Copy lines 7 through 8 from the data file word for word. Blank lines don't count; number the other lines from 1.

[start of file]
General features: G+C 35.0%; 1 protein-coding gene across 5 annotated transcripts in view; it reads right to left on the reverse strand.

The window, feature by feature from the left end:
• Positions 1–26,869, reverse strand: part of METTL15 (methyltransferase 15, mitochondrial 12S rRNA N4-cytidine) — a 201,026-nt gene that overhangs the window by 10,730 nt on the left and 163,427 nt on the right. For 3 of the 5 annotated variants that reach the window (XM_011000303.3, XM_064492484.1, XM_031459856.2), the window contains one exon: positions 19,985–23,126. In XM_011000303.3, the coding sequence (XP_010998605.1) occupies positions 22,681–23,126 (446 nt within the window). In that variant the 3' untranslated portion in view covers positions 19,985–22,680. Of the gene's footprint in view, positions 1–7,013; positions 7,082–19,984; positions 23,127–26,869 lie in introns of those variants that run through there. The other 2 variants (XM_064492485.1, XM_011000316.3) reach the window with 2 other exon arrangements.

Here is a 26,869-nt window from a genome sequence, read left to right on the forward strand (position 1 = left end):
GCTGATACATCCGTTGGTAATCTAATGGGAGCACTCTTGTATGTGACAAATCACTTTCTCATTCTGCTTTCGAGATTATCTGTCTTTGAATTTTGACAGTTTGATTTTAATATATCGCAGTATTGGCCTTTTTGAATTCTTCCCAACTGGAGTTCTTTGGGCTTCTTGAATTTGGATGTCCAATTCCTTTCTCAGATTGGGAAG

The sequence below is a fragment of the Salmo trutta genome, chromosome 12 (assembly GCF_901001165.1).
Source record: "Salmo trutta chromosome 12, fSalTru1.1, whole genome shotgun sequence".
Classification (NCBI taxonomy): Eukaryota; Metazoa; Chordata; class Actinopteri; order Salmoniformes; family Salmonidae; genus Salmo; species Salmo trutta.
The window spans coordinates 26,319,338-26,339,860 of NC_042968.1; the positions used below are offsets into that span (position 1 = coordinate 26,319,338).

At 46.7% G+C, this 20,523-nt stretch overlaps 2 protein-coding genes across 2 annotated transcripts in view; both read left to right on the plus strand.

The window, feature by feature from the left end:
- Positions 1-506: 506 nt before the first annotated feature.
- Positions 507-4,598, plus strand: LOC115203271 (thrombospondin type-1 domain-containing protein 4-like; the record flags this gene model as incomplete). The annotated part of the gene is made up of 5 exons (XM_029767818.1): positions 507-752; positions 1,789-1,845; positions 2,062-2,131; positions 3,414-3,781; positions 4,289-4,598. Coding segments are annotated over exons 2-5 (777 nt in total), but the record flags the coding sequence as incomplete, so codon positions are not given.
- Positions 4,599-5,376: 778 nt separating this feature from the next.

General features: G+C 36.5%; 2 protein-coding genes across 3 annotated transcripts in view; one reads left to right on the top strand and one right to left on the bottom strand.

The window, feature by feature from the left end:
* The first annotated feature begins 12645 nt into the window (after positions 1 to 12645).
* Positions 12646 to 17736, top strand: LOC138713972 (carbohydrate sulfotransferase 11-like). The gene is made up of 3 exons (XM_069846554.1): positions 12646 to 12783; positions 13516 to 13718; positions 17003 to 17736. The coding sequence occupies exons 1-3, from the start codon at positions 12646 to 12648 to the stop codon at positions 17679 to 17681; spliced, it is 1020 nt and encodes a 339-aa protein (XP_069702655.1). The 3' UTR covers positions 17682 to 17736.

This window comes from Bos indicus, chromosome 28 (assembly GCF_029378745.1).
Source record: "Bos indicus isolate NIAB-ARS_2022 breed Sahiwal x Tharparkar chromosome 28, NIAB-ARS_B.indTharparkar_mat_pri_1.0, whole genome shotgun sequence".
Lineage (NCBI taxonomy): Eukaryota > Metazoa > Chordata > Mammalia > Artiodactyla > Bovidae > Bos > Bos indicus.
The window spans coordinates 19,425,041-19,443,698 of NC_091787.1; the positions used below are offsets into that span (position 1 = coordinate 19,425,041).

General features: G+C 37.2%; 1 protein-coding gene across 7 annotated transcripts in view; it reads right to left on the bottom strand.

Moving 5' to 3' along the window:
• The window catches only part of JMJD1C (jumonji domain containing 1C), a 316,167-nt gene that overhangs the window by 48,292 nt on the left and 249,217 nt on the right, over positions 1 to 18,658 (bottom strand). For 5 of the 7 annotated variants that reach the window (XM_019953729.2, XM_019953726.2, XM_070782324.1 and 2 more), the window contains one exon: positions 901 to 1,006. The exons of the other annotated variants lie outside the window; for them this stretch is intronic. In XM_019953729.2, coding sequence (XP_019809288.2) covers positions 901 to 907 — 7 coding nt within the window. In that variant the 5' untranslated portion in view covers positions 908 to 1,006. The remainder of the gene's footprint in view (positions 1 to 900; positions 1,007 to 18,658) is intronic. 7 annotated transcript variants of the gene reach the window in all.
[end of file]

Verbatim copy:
Source record: "Salmo trutta chromosome 12, fSalTru1.1, whole genome shotgun sequence".
Classification (NCBI taxonomy): Eukaryota; Metazoa; Chordata; class Actinopteri; order Salmoniformes; family Salmonidae; genus Salmo; species Salmo trutta.